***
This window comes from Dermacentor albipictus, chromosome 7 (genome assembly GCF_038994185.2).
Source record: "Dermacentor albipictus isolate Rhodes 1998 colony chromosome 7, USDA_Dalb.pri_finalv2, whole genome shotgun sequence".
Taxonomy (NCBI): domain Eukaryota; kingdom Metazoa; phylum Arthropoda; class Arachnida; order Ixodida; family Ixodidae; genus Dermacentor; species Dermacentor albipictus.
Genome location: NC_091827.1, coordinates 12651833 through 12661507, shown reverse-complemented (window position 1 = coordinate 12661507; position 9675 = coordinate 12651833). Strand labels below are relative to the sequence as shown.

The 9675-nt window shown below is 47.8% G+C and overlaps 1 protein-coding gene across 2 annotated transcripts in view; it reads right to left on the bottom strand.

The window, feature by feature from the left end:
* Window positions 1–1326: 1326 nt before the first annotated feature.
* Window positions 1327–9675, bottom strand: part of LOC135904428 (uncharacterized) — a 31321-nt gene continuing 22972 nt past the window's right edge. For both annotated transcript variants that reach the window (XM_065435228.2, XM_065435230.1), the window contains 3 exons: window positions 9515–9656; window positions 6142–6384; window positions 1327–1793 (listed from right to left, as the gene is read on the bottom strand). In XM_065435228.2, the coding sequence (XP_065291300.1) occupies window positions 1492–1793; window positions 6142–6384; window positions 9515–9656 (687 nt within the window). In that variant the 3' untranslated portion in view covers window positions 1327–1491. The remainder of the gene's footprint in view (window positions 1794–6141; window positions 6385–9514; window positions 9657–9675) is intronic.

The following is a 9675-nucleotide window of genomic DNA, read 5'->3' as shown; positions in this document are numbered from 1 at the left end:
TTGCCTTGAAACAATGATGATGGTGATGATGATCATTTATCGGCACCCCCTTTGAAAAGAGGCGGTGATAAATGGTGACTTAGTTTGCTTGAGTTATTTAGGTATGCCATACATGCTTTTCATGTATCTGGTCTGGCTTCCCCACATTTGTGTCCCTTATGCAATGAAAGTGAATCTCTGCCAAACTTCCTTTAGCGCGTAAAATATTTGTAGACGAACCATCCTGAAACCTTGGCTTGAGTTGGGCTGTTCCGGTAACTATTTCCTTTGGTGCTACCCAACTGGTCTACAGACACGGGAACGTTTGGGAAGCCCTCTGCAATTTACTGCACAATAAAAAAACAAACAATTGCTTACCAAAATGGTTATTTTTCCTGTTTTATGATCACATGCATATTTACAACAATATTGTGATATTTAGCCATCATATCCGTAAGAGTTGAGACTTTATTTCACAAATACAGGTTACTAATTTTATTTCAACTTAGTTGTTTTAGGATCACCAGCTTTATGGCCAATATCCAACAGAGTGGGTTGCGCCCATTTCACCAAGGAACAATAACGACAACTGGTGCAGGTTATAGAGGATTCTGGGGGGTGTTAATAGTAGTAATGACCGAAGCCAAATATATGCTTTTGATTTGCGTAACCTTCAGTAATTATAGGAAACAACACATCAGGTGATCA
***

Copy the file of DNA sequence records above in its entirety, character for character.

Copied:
This window comes from Dermacentor albipictus, chromosome 7 (genome assembly GCF_038994185.2).
Source record: "Dermacentor albipictus isolate Rhodes 1998 colony chromosome 7, USDA_Dalb.pri_finalv2, whole genome shotgun sequence".
Taxonomy (NCBI): domain Eukaryota; kingdom Metazoa; phylum Arthropoda; class Arachnida; order Ixodida; family Ixodidae; genus Dermacentor; species Dermacentor albipictus.
Genome location: NC_091827.1, coordinates 12651833 through 12661507, shown reverse-complemented (window position 1 = coordinate 12661507; position 9675 = coordinate 12651833). Strand labels below are relative to the sequence as shown.

The 9675-nt window shown below is 47.8% G+C and overlaps 1 protein-coding gene across 2 annotated transcripts in view; it reads right to left on the bottom strand.

The window, feature by feature from the left end:
* Window positions 1–1326: 1326 nt before the first annotated feature.
* Window positions 1327–9675, bottom strand: part of LOC135904428 (uncharacterized) — a 31321-nt gene continuing 22972 nt past the window's right edge. For both annotated transcript variants that reach the window (XM_065435228.2, XM_065435230.1), the window contains 3 exons: window positions 9515–9656; window positions 6142–6384; window positions 1327–1793 (listed from right to left, as the gene is read on the bottom strand). In XM_065435228.2, the coding sequence (XP_065291300.1) occupies window positions 1492–1793; window positions 6142–6384; window positions 9515–9656 (687 nt within the window). In that variant the 3' untranslated portion in view covers window positions 1327–1491. The remainder of the gene's footprint in view (window positions 1794–6141; window positions 6385–9514; window positions 9657–9675) is intronic.

The following is a 9675-nucleotide window of genomic DNA, read 5'->3' as shown; positions in this document are numbered from 1 at the left end:
TTGCCTTGAAACAATGATGATGGTGATGATGATCATTTATCGGCACCCCCTTTGAAAAGAGGCGGTGATAAATGGTGACTTAGTTTGCTTGAGTTATTTAGGTATGCCATACATGCTTTTCATGTATCTGGTCTGGCTTCCCCACATTTGTGTCCCTTATGCAATGAAAGTGAATCTCTGCCAAACTTCCTTTAGCGCGTAAAATATTTGTAGACGAACCATCCTGAAACCTTGGCTTGAGTTGGGCTGTTCCGGTAACTATTTCCTTTGGTGCTACCCAACTGGTCTACAGACACGGGAACGTTTGGGAAGCCCTCTGCAATTTACTGCACAATAAAAAAACAAACAATTGCTTACCAAAATGGTTATTTTTCCTGTTTTATGATCACATGCATATTTACAACAATATTGTGATATTTAGCCATCATATCCGTAAGAGTTGAGACTTTATTTCACAAATACAGGTTACTAATTTTATTTCAACTTAGTTGTTTTAGGATCACCAGCTTTATGGCCAATATCCAACAGAGTGGGTTGCGCCCATTTCACCAAGGAACAATAACGACAACTGGTGCAGGTTATAGAGGATTCTGGGGGGTGTTAATAGTAGTAATGACCGAAGCCAAATATATGCTTTTGATTTGCGTAACCTTCAGTAATTATAGGAAACAACACATCAGGTGATCA